Sure, I was hoping we’d have more topics to discuss on the supply chain finance, because there’s a lot of other vehicles but, but you’re right, so in this series, reverse factoring. It’s an interesting name, because hopefully the last topic that we discussed was factoring. And we describe that as that was a supplier led approach. Factoring is related to accounts receivable, I have a receivable, I sell that receivable to a bank in this case or factor to them. So I get, let’s say, 98% of what’s due to me, but I get it earlier. And that’s the factoring. And so when you say reverse factoring, what’s been reversed here. And really, the difference here is that reverse factoring is from the payable side. And so that’s how it works from the other side that the payables entity is setting up this program. So maybe I should do a little bit of explaining there, suppliers, and buyers tend to be of different sizes, buyers tend to be larger, they may have better credit, they’re dealing with many, many suppliers who make smaller components. And so in the situation of strength and access to capital, oftentimes buyers are in a stronger position, they have a stronger balance sheet, banks will, you know, lend the money at more favorable rates. And so a buyer has access at lower cost of funds. And so they leverage their stronger credit position to get funding or secure funding on behalf of their suppliers. This is typically done from a bank, it could be done from a third party. And what this what this does is it also provides that delinking just like factoring does the delinking of when I pay for what I owe versus when you receive it, those don’t have to be on the same day I pay you and you receive it. Now you’re a supplier, you can take your money earlier, at a discount offered through the bank, and the bank offers that bridge between when I want to pay as a buyer, so maybe I’m paying in 60 days or 45 days, you may want to take that money sooner, but you don’t have the cloud at the bank to get into a factoring program or to have an asset backed facility. You know, your receivable is the asset that the bank, you know, views as collateral. So now I can offer rates that are more favorable, or through the program, you as a supplier can get better rates on the discounting that you want. Because we’re leveraging the overall buyers credit, the credit rating, which is higher, so I have access to cheaper funds, I make that available, I make some spread on that available through this program. And so now I’m paying in 60 days, you could take your money earlier, but you’re discounting is not as much as you would have to pay if you did it on your own. So liquidity strengthened with my supplier network, they have better access, it’s cheaper. Hopefully, that means they’re in a stronger position to supply. Maybe that means that their overall cost to do business with me is less, therefore I get better prices. So it’s it’s called reverse factoring. The buyer is the one who runs this program and makes it available to many of their suppliers who tend to be quite a bit smaller.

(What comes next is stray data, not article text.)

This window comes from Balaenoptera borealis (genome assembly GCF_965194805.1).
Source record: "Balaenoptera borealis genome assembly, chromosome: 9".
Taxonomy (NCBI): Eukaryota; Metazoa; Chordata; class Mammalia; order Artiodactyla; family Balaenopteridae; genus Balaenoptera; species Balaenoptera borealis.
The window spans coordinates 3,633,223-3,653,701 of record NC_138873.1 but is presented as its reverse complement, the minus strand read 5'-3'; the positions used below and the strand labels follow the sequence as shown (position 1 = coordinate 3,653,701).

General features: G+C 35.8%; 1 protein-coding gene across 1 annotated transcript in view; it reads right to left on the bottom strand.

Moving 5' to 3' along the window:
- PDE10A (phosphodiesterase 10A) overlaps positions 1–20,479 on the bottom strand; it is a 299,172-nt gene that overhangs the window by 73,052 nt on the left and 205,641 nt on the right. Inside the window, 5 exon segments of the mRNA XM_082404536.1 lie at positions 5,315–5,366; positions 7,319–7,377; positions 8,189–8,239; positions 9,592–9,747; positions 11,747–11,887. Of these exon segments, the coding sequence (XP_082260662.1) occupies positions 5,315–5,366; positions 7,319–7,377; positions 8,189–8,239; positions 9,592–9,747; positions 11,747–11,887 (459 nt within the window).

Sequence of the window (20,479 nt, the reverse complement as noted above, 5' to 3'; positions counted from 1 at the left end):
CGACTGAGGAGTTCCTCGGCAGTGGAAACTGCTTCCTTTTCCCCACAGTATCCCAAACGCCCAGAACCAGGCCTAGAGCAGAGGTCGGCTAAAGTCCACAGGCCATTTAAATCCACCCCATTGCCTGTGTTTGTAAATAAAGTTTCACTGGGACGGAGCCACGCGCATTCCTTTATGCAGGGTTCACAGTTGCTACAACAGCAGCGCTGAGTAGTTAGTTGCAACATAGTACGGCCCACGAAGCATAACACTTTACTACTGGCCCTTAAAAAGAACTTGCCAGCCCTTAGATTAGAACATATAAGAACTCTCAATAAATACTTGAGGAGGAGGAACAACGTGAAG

Alexa Cook 04:08